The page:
@prabhakar_deosthali - You are absolutely correct in saying this is a shared effort involving more than one group. It can only be successful if government, book publishers, content providers, education experts, international aid organizations, manufacturers, and the local community are involved from the get-go. While I don't know how other programs would or could work in other places, I know Worldreader is actively engaged with all of these entities on the exact issues you raise. Here's what they're doing in Kenya, for instance: http://blog.worldreader.org/2011/01/13/exploring-opportunities-in-kenya/
@hawk - I don't completely disagree with you. It would be naive to say ruggedized e-readers would, in and of, themselves change learning in the developing world where there are many other issues in play. What e-readers do, however, is put a new learning tool into the hands of educators and school children who otherwise would have severely limited teaching options available to them. Fundamentally, it's a way to open a door to different opportunities that may not have been possible without the technology. We don't have to look far to see how technology, in general, has already impacted social, economic, educational, and political interactions in all parts of the world, but in particular in the developing world. Take Egypt. Would we be as tuned in to this important stand for democracy if SMS, Twitter, Facebook, and other tech platforms were out of reach for people in Tahrir Square? You can also look at the impact cell phone availability has had on women and small business owners all over the developing world. All sorts of successful entrepreneurial activities have begun and helped numerous families (think of the women who got a cell phone and a microloan, and now can afford to send her children to college), in part, because OEMs and telecom operators chose to make and sell low-cost handsets with pay-as-you-go usage models. And, I would be remiss if I didn't mention the potential mobile apps and devices, like tablets, could have in the medical or emergency management sectors, other areas where stripped down technology platforms could have life-saving value.
This ties into the profit issue you raised. I don't expect OEMs to give away their earnings, nor do I believe they have to. There is a way to make money in this if innovative, solutions-oriented people from different industries put their heads together. Most consumer electronics manufacturers - whether they sell phones, laptops, DVDs, cameras, etc - know, from the moment their products hit the market, that value is constantly being lost. Each iteration drives that point home. Better, faster, cheaper is a long-standing tech profit model. OEMs know full well that they can't escape low-profit margins. The question, then, is how do they maximize revenue and lower operating costs. The way they largely have dealt with that is by selling more plain Jane, mass-produced units to more geographies or emerging markets. Additionally as @DennisQ points out, lower price points don't just win traction in low-income countries, they also appeal to many U.S. and Western shoppers as well.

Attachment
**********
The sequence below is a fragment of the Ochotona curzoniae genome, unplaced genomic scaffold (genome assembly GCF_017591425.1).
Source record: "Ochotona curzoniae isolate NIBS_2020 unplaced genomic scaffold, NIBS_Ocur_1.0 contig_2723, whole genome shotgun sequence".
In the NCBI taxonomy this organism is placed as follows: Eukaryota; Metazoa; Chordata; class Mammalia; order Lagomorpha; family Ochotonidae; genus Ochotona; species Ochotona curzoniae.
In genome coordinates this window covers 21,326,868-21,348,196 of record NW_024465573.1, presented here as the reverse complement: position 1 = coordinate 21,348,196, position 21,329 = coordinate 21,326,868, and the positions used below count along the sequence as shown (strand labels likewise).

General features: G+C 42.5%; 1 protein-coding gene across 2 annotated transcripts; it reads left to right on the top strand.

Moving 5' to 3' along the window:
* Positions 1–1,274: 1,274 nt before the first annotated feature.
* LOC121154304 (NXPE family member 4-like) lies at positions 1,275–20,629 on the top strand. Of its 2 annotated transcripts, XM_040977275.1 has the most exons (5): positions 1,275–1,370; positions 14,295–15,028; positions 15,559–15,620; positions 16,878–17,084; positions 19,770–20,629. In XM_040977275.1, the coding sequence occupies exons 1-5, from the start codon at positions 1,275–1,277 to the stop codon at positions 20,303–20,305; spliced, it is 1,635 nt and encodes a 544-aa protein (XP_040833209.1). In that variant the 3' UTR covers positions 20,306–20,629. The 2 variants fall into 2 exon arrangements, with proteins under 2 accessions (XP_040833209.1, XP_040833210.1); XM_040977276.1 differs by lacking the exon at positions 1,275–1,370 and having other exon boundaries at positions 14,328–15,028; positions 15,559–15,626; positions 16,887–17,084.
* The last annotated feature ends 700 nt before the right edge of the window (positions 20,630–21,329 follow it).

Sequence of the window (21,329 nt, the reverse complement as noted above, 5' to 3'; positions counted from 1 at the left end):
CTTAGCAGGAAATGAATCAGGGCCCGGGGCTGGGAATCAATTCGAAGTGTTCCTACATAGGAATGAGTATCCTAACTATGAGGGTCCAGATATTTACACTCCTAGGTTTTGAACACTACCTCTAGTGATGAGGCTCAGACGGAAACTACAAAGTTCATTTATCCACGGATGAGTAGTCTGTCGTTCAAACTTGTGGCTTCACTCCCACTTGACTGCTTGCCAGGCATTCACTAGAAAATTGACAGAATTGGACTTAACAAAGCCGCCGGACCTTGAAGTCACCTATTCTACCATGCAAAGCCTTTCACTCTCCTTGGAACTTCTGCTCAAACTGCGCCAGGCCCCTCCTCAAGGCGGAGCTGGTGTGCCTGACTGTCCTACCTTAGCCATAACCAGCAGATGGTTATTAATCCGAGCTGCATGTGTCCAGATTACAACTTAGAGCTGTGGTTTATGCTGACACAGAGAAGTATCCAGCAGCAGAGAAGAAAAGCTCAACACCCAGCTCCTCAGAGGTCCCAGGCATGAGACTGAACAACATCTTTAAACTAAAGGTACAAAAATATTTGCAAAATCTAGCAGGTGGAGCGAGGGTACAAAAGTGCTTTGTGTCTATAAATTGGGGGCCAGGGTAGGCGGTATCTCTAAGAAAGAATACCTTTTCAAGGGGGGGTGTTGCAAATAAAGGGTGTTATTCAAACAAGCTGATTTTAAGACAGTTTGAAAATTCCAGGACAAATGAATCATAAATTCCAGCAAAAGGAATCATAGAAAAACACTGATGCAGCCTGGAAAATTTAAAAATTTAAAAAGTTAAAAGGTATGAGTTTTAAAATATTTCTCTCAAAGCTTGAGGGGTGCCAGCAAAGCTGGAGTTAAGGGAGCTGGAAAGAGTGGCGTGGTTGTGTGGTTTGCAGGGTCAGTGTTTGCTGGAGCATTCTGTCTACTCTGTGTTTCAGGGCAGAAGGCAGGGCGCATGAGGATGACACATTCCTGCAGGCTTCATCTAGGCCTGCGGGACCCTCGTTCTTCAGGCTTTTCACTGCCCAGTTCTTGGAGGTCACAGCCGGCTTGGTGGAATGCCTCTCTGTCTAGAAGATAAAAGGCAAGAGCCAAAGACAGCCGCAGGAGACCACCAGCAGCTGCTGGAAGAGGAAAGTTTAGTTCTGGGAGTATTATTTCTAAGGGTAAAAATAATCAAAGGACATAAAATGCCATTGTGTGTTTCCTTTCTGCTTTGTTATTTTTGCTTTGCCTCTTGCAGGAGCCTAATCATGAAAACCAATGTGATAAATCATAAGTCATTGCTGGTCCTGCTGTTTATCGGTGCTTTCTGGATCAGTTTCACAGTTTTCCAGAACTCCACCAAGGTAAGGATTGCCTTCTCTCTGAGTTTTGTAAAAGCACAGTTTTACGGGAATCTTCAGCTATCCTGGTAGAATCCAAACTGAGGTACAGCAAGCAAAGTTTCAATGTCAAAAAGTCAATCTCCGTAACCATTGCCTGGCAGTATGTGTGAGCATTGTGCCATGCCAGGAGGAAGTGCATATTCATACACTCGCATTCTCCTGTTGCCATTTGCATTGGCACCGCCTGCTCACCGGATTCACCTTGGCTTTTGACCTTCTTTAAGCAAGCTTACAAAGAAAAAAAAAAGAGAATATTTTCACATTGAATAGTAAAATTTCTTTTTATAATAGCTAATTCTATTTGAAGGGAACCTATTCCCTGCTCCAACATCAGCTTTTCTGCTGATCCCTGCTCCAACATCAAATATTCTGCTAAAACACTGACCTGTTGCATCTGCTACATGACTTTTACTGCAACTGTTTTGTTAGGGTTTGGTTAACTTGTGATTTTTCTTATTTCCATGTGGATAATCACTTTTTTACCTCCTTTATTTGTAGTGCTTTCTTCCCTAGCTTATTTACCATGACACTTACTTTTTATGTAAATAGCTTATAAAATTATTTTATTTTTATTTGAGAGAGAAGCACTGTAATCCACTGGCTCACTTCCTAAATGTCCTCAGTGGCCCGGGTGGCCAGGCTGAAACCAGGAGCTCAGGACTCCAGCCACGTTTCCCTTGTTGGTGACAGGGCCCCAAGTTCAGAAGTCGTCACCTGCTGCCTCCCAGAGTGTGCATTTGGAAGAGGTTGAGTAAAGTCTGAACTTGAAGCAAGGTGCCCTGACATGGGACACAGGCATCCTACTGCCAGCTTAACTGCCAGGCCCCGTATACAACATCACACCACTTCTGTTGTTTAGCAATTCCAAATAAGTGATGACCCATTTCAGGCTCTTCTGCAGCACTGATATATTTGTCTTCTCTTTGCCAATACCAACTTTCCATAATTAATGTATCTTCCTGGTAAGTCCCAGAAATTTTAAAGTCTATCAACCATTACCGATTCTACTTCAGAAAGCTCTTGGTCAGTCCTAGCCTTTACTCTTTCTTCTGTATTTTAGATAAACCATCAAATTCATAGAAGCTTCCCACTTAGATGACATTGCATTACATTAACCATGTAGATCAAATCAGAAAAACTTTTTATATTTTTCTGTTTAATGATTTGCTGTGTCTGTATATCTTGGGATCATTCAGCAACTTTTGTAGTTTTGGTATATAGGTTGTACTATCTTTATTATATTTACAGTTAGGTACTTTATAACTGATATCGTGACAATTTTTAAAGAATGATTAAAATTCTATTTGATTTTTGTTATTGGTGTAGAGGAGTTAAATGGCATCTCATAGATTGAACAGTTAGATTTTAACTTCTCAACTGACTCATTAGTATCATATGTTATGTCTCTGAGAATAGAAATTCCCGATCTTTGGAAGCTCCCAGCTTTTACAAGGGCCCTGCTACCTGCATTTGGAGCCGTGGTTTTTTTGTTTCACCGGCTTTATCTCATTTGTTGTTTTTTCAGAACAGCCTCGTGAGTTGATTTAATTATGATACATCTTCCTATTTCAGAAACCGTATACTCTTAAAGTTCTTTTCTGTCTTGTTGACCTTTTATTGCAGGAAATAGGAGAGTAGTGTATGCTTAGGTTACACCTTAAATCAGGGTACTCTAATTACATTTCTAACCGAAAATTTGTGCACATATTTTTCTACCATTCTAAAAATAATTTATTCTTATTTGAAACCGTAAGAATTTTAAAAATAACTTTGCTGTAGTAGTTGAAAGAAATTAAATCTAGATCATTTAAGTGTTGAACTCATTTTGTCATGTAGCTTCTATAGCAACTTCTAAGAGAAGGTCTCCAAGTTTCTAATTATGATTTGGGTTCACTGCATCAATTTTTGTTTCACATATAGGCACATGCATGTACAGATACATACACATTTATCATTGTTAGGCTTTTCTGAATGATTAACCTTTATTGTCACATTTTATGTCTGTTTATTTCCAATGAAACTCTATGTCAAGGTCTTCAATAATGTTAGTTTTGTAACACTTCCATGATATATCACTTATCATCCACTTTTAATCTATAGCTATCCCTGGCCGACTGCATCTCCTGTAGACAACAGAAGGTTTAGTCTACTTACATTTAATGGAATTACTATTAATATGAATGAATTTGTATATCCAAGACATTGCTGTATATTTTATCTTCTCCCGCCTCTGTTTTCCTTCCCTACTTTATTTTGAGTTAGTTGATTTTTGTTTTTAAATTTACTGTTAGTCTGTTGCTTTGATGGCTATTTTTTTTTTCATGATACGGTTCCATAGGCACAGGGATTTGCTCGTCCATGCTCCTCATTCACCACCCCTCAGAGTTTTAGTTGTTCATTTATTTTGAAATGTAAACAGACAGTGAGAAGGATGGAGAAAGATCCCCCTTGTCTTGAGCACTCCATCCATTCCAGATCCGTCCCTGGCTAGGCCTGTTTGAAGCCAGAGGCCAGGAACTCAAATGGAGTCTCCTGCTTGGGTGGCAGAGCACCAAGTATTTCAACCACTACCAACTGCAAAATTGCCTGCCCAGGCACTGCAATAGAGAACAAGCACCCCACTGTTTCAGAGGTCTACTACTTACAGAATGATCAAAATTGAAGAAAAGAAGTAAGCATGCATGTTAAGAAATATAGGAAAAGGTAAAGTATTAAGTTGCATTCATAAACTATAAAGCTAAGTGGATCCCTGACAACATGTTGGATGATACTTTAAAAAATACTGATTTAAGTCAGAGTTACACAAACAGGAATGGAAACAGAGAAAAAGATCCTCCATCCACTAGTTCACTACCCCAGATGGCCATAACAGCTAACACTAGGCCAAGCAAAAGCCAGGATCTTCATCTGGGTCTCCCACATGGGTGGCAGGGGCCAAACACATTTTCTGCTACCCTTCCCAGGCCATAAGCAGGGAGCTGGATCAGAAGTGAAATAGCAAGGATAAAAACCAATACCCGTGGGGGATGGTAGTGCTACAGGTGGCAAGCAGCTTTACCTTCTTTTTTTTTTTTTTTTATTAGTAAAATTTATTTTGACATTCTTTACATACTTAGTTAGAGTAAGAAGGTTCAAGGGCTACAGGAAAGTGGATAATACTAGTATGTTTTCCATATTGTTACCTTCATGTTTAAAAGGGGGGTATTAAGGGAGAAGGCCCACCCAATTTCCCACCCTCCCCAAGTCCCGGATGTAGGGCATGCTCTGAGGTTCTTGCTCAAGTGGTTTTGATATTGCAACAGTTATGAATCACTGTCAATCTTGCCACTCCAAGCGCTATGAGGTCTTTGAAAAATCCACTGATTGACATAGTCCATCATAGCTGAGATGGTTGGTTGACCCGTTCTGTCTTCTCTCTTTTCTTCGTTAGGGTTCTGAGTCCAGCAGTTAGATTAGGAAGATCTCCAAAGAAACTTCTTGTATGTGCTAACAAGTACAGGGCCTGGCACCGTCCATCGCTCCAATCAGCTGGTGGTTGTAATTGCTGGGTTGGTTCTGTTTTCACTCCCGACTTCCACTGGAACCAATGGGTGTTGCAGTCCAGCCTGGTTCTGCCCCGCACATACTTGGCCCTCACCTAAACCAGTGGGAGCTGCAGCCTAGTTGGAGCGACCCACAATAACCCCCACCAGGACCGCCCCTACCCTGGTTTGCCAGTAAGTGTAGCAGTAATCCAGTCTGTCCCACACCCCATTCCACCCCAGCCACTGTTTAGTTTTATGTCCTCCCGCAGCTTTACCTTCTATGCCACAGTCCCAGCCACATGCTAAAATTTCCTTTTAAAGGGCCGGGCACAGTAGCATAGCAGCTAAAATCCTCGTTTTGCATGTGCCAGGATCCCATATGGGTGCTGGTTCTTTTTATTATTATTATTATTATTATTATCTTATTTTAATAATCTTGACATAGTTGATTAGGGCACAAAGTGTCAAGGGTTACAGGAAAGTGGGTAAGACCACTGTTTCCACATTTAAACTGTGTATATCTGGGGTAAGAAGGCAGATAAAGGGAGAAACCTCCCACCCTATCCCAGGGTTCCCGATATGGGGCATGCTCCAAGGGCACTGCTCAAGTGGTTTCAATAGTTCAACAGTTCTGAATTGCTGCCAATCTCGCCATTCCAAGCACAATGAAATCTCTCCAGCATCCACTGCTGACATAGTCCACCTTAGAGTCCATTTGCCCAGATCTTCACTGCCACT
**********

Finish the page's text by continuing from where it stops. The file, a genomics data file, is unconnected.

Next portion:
I appreciate the dialog here. It has me thinking of things that hadn't crossed my mind.
I agree with asking local governments for support and involving local software developers and/or translators.
Now, I believe that living in a globalized world pretty much require the students in every single part of the world to be prepared for international education and global markets. This can only happen if every school in the globe offer a bilingual education -local language and English. This means that the e-readers would be almost useless if they offer the information in only the local langauge as so much would be missing in the education and preparation of the generations to come. You can like it or not but this is the reality of today and the future of the next generations.
I find it quite a strong accusation when you say "Forcing the students in Ghana to recite the Nursay rhymes written for the Amecan kids may not be the right way of spreading the education." Do you have a source or evidence about this? Honestly, I don't believe this is the case.
What a wonderful initiative from both you and Worldreader!
This blog certainly has much more in it than triggering a lively discussion about a hot and timely topic today. This is a heartwarming blog that sends some light and joy to our hearts when seeing the faces of teachers and students who are excited about using an e-reader for learning.
The initiative of thinking about how to improve education in the developeing nations, how to help students and teachers around the globe to have access to the endless amount of information available in the online libraries is just fantastic.
Manufacturers of all the different e-readers and tablets should take also the initiative of making e-readers accessible to all.
If e-readers have to become popular in the developing countries , the OEMS manufacturing such e-readers need the support from the local govenrments. Currently the text-books for school children are heavily subsidised by the governments. Another aspect is that the content has to be in the local language of the students- whether it is audio or text. Such content can only be developed by the local companies. The content also has to have the local references. Forcing the students in Ghana to recite the Nursay rhymes written for the Amecan kids may not be the right way of spreading the education. So it has to be collaborative effort between the e-reader manufacturers and the content developers in the individual nations for such effort to become successful.